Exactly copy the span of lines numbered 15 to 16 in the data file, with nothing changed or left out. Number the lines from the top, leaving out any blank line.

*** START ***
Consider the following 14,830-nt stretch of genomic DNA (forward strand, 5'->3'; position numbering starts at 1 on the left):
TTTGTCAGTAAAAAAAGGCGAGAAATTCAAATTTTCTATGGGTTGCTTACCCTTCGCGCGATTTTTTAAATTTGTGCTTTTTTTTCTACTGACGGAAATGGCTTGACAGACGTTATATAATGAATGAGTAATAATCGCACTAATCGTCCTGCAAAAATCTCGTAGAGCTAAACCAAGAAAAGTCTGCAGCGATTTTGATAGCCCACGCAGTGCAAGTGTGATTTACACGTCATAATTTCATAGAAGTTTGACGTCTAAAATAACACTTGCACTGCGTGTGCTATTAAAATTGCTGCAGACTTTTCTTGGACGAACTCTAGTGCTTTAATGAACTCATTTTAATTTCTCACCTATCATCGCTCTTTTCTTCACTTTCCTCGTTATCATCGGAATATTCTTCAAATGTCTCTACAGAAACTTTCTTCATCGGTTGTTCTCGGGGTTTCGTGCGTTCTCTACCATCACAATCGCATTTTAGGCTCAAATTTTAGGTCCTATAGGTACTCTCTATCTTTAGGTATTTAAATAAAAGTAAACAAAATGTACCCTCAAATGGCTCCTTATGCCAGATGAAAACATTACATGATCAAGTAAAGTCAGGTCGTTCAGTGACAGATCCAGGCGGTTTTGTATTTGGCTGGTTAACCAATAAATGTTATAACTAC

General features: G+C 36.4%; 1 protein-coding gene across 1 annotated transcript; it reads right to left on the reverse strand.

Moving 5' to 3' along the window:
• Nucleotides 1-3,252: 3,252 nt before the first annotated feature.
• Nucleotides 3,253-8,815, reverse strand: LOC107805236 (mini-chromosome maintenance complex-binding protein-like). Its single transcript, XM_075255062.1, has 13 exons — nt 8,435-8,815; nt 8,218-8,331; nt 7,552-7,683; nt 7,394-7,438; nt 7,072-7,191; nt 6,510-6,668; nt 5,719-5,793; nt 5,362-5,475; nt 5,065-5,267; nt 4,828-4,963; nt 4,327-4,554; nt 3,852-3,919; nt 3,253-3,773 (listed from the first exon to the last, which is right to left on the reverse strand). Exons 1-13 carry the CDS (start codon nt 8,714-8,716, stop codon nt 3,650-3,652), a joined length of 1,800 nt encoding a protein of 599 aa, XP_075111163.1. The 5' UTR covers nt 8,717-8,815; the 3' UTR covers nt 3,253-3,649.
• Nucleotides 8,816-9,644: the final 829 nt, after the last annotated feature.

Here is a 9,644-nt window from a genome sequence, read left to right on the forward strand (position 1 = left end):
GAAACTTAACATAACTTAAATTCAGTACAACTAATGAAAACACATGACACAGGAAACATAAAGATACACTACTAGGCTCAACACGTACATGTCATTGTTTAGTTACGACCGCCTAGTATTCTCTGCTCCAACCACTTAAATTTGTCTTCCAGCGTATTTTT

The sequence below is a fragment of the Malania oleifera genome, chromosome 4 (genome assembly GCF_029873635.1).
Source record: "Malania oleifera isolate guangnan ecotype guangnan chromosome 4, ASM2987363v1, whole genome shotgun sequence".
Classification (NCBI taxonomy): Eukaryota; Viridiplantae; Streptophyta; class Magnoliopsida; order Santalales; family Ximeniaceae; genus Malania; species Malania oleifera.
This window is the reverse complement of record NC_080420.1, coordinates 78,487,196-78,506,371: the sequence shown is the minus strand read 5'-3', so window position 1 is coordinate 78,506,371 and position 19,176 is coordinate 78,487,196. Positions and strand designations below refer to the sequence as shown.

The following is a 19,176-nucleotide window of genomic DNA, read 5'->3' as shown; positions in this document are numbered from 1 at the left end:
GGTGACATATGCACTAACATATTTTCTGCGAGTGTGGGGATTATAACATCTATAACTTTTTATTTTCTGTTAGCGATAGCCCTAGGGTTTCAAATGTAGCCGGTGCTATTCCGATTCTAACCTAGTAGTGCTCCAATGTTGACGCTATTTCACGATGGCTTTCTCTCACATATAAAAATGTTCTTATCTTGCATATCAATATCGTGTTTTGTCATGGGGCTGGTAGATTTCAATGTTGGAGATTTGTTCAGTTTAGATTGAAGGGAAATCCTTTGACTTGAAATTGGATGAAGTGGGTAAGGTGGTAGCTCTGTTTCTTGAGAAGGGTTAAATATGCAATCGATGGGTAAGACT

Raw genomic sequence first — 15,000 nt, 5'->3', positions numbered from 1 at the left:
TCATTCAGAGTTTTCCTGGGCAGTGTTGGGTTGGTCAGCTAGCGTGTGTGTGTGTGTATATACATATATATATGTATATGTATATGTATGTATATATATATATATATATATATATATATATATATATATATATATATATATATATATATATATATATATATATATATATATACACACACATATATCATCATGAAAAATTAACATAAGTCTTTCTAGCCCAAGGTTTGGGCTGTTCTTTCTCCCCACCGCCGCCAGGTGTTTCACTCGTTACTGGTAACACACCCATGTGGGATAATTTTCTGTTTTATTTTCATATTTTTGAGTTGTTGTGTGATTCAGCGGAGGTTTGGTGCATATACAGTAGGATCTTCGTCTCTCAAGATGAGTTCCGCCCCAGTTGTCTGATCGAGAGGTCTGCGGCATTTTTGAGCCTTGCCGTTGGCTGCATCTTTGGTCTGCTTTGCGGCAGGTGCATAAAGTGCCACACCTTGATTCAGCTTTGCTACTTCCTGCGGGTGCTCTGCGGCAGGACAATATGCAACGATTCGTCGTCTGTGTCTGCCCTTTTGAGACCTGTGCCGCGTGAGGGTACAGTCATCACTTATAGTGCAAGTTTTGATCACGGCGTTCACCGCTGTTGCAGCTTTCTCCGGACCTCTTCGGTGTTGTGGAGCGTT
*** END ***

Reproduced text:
GGTGACATATGCACTAACATATTTTCTGCGAGTGTGGGGATTATAACATCTATAACTTTTTATTTTCTGTTAGCGATAGCCCTAGGGTTTCAAATGTAGCCGGTGCTATTCCGATTCTAACCTAGTAGTGCTCCAATGTTGACGCTATTTCACGATGGCTTTCTCTCACATATAAAAATGTTCTTATCTTGCATATCAATATCGTGTTTTGTCATGGGGCTGGTAGATTTCAATGTTGGAGATTTGTTCAGTTTAGATTGAAGGGAAATCCTTTGACTTGAAATTGGATGAAGTGGGTAAGGTGGTAGCTCTGTTTCTTGAGAAGGGTTAAATATGCAATCGATGGGTAAGACT

Raw genomic sequence first — 15,000 nt, 5'->3', positions numbered from 1 at the left: